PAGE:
Ordinary time week 12, Lk 1:57-66,80
Saint John the Baptist has two feasts: in August to celebrate his death and in June to celebrate his birth, acknowledging what Christ said, John was the greatest of the sons of men.
He was a prophet from before his birth, leaping in the womb to announce the coming of the incarnate God. His task was to proclaim the fulfilment of all prophecies. This he did with unequalled courage. He unashamedly admitted that he, the greatest of all men, was the least in the kingdom of heaven. His disciples, and the devil, wanted him to build his own sect and oppose the one he himself had baptized and seize his place in history. But he did not. Now, he has his own glorious place in heaven.
I will make you the light of the nations, so that my salvation may reach to the ends of the earth, writes Isaiah
Like Isaiah and John, we too were chosen before we were born and given all that we need to be a light to the nations that will enable others to welcome Christ into their lives and thus enter into salvation. John’s birth reminds us that all births are miraculous gifts of God. That birth brings into the world someone unique, someone loved by God in a special way. In God’s eyes no one birth is better than any other. Baptism reminds us that we share in the nature of Christ the prophet, Christ the King and the priesthood of Christ, each in our unique and distinctive way.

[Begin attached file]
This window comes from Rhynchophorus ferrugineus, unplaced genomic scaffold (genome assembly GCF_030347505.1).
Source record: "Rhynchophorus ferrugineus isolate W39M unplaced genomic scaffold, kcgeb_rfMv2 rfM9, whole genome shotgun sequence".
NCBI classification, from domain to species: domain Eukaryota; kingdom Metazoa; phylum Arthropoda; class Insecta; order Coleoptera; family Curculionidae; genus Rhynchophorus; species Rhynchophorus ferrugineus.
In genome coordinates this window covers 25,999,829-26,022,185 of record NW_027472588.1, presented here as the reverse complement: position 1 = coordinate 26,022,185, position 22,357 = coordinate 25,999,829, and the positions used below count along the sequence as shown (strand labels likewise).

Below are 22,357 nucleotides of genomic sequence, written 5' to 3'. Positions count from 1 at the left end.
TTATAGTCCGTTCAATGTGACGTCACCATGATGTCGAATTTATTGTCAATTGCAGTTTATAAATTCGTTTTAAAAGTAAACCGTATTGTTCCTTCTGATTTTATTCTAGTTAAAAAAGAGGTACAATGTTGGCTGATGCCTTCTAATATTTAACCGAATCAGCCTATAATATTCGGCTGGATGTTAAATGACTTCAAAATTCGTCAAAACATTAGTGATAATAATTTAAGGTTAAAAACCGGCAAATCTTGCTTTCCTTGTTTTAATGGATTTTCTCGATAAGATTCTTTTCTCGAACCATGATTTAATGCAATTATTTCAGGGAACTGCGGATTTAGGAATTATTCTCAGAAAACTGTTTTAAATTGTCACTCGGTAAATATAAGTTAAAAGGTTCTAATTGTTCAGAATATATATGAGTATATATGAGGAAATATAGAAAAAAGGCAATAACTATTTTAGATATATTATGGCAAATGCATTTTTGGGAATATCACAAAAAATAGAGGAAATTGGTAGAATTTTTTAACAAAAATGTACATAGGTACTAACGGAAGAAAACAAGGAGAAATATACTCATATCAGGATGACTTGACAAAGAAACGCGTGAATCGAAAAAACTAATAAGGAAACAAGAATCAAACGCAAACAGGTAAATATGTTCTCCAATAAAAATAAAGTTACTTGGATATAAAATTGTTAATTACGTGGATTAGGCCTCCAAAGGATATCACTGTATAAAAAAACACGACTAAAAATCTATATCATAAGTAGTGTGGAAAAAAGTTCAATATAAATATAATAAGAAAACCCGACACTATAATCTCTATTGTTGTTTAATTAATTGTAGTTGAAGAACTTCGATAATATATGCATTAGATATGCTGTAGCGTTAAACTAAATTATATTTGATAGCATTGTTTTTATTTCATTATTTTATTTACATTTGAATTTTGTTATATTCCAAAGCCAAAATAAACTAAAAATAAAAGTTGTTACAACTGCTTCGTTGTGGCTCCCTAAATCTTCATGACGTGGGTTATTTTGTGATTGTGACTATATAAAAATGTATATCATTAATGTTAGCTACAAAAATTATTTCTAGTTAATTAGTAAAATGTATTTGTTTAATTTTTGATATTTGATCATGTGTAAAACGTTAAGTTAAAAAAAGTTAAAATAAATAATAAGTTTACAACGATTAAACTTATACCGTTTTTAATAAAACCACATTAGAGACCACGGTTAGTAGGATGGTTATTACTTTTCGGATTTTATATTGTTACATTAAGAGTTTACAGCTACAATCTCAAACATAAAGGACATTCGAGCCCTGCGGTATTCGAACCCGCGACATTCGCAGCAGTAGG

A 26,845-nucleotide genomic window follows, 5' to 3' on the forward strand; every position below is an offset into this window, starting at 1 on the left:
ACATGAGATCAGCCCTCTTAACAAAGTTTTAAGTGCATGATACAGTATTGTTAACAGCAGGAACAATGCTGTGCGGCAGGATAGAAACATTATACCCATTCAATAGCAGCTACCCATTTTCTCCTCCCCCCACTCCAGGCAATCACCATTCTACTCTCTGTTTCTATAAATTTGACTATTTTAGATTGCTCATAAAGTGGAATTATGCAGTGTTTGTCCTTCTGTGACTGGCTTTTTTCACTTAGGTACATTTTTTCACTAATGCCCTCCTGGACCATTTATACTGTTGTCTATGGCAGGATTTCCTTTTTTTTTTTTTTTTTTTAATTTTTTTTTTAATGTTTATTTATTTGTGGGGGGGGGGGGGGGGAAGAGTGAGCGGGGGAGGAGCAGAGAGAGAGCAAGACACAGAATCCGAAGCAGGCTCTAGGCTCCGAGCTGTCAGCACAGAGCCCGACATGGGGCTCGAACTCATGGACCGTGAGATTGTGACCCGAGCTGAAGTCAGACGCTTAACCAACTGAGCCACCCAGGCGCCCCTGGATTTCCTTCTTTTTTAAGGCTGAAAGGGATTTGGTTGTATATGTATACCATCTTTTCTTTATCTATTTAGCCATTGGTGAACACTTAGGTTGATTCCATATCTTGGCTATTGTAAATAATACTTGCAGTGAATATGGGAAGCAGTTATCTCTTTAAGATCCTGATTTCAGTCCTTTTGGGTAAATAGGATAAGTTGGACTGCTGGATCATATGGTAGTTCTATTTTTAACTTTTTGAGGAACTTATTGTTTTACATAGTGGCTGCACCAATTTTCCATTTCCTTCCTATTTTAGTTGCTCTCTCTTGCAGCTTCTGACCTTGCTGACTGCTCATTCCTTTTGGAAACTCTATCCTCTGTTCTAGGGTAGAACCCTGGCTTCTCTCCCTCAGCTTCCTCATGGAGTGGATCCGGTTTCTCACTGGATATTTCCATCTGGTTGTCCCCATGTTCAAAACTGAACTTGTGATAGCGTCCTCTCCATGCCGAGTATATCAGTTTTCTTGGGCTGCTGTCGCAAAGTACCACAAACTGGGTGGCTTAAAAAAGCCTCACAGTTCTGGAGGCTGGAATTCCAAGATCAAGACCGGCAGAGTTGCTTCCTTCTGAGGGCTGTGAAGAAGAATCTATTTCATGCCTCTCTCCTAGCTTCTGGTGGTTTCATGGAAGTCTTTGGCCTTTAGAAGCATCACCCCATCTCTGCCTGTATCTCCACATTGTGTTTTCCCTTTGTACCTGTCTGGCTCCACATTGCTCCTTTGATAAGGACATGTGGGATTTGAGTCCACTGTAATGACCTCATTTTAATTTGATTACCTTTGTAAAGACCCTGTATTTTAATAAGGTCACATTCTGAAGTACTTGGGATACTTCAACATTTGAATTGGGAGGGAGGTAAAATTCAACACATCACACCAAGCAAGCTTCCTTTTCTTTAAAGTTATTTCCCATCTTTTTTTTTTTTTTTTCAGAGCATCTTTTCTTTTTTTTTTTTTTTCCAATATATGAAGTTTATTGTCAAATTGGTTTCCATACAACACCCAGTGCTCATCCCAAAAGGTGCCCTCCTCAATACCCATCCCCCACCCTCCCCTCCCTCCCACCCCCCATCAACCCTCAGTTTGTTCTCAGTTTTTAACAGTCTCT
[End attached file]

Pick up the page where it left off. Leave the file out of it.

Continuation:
The quote above about John the Baptist is misleading like many quotes taken from scripture. The above quote is part of a sentence, the second part adds: but the least in the kingdom of heaven is greater than he. The great lesson of John the Baptist is that he recognised we was an instrument of God and was happy to step back when the time was right. To be a light we, too, must allow Christ’s light to shine in us and through us.
by Fr Thomas O'BRIEN a.a